Arawak men and women, naked, tawny, and full of wonder, emerged from their villages onto the island’s beaches and swam out to get a closer look at the strange big boat. When Columbus and his sailors came ashore, carrying swords, speaking oddly, the Arawaks ran to greet them, brought them food, water, gifts. He later wrote of this in his log:
Serbia’s Agreements with NATO. A War for US Hegemony in Europe
Seventeen years have passed and many people have already forgotten that the U. S. and a number of other NATO countries collectively waged one of the most destructive wars on the European continent since the end of World War II–the modern aerial bombing campaign against the Serbian people. In the tradition of the New World Order, this “intervention” wasn’t called “war.” It was argued by various Western politicians and the corporate media that the bombing campaign was directed against the late Serbian President Miloševic and his “propaganda machine.”[i] In fact, the NATO bombs loaded with depleted uranium[ii] were falling on bridges, maternity hospitals, private residences of ordinary people, a moving train, a Serbian TV station, the Chinese Embassy in Belgrade, as well as water plants, schools, electrical power plants, and many other objects that were crucial for the society to function.
Is it really necessary for me to explain to you why it’s acceptable, necessary, and admirable for the United States and its minor allies to be blowing up houses, families, men, women, and children in Syria?
Consider this a friendly reminder to President Obama on his way to Hiroshima.
No matter how many years one writes books, does interviews, publishes columns, and speaks at events, it remains virtually impossible to make it out the door of an event in the United States at which you’ve advocated abolishing war without somebody hitting you with the what-about-the-good-war question.
The Saudi-led coalition – including the nations of Kuwait, Qatar, and the United Arab Emirates – dropped US-supplied bombs into a Yemeni marketplace killing 119, according to Human Rights Watch. To discuss US arms sales to Saudi Arabia and ongoing legislation meant to curb it, Chris Hedges, author and former Middle East bureau chief for the New York Times, joins RT America’s Manila Chan.
On Tuesday, March 22, a couple of explosions rocked Brussels Airport, killing 11 people. Another blast struck near the European Union headquarters an hour later, leaving approximately 20 people dead in the Belgian capital. The Islamic State has taken responsibility for the attack, and two of the suicide bombers have now been identified as Belgian nationals.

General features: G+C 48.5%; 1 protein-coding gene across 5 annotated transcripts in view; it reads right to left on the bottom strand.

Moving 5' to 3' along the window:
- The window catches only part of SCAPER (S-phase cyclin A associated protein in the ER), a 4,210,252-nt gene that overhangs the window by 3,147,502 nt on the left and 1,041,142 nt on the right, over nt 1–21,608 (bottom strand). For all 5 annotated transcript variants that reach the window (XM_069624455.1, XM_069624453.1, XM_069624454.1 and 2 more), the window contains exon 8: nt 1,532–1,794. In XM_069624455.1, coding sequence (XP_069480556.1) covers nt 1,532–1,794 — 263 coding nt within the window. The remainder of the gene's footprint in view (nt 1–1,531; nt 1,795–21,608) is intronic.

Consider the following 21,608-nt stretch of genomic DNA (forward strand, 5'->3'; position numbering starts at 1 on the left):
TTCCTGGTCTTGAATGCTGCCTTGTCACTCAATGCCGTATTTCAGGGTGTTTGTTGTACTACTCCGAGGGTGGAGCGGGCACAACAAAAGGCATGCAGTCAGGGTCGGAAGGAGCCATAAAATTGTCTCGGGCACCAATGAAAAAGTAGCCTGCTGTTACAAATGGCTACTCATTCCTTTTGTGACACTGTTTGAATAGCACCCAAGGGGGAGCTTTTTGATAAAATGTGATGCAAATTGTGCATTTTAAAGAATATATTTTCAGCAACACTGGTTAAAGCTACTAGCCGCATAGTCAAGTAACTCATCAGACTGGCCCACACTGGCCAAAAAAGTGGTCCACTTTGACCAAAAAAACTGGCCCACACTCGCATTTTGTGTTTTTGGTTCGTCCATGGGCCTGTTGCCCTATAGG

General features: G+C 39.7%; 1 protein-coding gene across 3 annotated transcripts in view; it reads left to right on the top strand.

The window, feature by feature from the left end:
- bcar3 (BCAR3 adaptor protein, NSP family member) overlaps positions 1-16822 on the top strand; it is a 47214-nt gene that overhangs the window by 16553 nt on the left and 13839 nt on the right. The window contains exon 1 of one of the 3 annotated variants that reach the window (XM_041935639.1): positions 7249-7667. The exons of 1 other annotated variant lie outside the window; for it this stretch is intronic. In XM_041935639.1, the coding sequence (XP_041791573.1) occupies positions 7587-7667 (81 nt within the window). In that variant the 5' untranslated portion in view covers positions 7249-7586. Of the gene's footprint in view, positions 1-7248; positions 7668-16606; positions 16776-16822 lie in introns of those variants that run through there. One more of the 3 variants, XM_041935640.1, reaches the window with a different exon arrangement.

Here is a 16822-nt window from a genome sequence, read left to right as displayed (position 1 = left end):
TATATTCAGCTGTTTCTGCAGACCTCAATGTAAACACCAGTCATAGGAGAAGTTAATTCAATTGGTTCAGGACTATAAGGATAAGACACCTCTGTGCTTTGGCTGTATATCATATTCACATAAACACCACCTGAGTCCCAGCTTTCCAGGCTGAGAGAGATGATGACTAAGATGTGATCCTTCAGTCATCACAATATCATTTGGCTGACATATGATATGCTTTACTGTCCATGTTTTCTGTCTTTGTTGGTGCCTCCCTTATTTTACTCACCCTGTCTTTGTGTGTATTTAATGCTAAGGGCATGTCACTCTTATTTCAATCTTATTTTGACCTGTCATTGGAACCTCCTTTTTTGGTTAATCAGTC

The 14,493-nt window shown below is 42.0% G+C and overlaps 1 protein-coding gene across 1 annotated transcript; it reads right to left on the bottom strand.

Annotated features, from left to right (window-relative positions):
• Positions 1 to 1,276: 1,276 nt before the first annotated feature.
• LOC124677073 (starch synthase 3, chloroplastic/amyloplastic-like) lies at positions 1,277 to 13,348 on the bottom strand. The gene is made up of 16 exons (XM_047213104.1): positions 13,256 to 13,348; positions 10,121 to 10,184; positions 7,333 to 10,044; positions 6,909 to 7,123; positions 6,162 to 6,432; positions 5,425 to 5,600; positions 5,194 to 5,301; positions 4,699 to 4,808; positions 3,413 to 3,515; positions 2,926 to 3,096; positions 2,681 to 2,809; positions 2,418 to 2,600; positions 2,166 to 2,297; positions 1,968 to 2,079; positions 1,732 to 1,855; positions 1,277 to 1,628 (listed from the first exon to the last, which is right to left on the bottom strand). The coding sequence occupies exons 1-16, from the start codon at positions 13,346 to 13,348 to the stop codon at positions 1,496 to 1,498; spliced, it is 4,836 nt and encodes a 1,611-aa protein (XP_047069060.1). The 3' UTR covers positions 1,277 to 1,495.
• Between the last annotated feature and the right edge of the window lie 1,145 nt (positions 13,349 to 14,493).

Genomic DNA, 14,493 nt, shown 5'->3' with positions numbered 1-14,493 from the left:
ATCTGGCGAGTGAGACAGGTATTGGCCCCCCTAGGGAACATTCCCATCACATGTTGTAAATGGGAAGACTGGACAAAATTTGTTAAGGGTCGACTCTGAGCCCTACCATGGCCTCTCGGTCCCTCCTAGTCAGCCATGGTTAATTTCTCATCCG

On November 22, thousands gathered at the gates of Fort Benning, GA at the 25th annual protest of the School of the Americas to memorialize the tens of thousands of people who lost their lives at the hands of the U.S. Empire’s brutally repressive juntas it used to rule Latin America by force.
An excerpt from the recent book by Michael Parenti, Profit Pathology and Other Indecencies for your Thanksgiving consideration:
The lives of indigenous peoples in North America (“Indians”)—from quality of diet and medicine to individual freedom—were superior to the pinched, unwashed, dour lives transported from Christianized England. The Europeans were far more practiced than the “Indians” in dealing with syphilis, gonorrhea, small pox, typhoid, and bubonic plague, not to mention hangings, slavery, prostitution, religious wars, witch hunts, and inquisitions. European superiority registered in a few devilishly crucial areas, specifically the technologies of firearms, armor, and oceanic transport. The Native Americans had no desire to embrace the religiously oppressive, mean-spirited, acquisitive life of the colonizers. They lived comfortably free from any ruinous impulse for massive wealth accumulation. Labeled as “savage beasts” by the invaders, they actually behaved in courteous and kindly ways—that is, until they realized what they were up against.
Each November, Americans celebrate a mythical version of U.S. history. Thanksgiving Day’s portrayal of the experience of Native Americans under the boot of settler-colonialism is one of the Empire’s most cherished falsehoods.
Democracynow.org – One of the most secretive military campaigns in U.S. history is under the microscope like never before. In a major exposé based on leaked government documents, The Intercept has published the most in-depth look at the U.S. drone assassination program to date. “The Drone Papers” exposes the inner workings of the U.S. military’s assassination program in Afghanistan, Yemen and Somalia, revealing a number of flaws and far more casualties than the intended targets. The documents were leaked to The Intercept by an unnamed U.S. intelligence source who says he wanted to alert Americans to wrongdoing. We are joined by The Intercept’s Jeremy Scahill, lead author of “The Drone Papers” exposé.